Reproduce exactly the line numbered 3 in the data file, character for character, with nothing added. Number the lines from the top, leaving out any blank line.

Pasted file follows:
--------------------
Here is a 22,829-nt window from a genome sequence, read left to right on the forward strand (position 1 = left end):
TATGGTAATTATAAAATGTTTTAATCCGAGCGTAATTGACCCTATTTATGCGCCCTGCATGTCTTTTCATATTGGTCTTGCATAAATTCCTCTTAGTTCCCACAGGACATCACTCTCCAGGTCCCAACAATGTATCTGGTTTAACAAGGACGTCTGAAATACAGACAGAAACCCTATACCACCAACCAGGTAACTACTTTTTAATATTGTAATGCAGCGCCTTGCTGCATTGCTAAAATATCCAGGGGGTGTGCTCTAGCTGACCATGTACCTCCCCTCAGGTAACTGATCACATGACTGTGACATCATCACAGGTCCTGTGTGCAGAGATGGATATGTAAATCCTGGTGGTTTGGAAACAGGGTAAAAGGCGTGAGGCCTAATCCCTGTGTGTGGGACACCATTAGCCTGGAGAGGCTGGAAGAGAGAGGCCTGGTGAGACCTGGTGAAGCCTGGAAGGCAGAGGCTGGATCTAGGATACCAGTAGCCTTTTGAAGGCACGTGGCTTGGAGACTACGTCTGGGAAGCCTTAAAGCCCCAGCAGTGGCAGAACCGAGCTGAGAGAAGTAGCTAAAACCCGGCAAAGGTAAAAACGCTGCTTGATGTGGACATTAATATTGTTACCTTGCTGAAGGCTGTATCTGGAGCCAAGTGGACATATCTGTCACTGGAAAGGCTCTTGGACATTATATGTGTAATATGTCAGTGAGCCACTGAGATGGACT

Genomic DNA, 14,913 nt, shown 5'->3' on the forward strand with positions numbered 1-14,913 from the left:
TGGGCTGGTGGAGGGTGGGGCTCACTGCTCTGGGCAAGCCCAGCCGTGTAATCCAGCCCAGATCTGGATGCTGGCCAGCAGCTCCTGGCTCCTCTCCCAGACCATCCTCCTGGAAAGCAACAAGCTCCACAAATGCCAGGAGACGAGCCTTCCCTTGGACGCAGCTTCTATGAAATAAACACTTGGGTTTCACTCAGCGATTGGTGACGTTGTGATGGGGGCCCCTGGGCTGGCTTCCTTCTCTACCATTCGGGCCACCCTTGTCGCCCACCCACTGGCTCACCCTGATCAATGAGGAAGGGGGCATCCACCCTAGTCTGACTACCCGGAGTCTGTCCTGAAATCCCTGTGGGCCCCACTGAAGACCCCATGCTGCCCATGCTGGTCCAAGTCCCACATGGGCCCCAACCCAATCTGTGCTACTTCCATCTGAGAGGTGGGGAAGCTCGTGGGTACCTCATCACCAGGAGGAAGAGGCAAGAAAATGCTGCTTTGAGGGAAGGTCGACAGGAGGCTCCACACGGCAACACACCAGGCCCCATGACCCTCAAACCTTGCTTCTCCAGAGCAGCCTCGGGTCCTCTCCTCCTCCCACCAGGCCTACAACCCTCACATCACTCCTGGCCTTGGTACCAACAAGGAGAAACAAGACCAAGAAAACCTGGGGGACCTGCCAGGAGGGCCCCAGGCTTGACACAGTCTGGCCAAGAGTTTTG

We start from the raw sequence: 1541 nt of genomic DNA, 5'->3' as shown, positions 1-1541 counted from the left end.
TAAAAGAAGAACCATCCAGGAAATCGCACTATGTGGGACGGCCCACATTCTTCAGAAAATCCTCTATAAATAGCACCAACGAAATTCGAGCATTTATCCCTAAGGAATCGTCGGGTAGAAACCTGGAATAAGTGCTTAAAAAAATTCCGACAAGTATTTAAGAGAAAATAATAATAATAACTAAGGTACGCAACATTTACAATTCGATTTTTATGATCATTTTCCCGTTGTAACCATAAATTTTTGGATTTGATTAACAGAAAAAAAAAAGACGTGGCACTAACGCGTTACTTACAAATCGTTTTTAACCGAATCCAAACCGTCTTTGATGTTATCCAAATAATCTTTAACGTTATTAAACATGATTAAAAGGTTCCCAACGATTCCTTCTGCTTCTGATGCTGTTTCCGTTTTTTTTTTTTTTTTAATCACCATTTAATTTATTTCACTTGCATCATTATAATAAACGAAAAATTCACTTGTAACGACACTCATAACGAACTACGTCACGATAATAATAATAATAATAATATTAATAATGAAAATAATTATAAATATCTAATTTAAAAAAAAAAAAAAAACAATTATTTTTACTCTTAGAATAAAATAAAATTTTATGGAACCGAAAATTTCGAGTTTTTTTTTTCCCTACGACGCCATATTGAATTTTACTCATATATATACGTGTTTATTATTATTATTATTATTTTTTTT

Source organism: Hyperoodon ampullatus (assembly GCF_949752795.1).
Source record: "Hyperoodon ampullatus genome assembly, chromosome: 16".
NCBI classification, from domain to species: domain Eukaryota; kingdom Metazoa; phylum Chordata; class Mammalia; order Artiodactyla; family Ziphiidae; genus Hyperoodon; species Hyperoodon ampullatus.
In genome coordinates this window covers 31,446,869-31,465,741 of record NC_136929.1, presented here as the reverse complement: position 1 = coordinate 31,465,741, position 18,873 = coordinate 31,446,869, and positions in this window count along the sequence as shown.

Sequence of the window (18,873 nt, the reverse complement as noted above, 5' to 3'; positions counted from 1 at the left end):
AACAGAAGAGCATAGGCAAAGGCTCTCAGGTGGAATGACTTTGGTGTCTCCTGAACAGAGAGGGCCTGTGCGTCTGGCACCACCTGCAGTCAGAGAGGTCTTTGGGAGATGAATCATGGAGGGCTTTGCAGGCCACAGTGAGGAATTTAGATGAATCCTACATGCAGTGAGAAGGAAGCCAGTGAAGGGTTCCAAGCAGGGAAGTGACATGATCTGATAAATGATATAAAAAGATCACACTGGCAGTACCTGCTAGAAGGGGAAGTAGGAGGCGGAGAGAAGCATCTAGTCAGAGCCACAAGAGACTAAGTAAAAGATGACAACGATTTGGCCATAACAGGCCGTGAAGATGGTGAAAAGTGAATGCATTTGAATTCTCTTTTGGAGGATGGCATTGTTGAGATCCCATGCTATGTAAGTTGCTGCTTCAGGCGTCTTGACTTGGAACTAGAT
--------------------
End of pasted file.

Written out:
Genomic DNA, 14,913 nt, shown 5'->3' on the forward strand with positions numbered 1-14,913 from the left: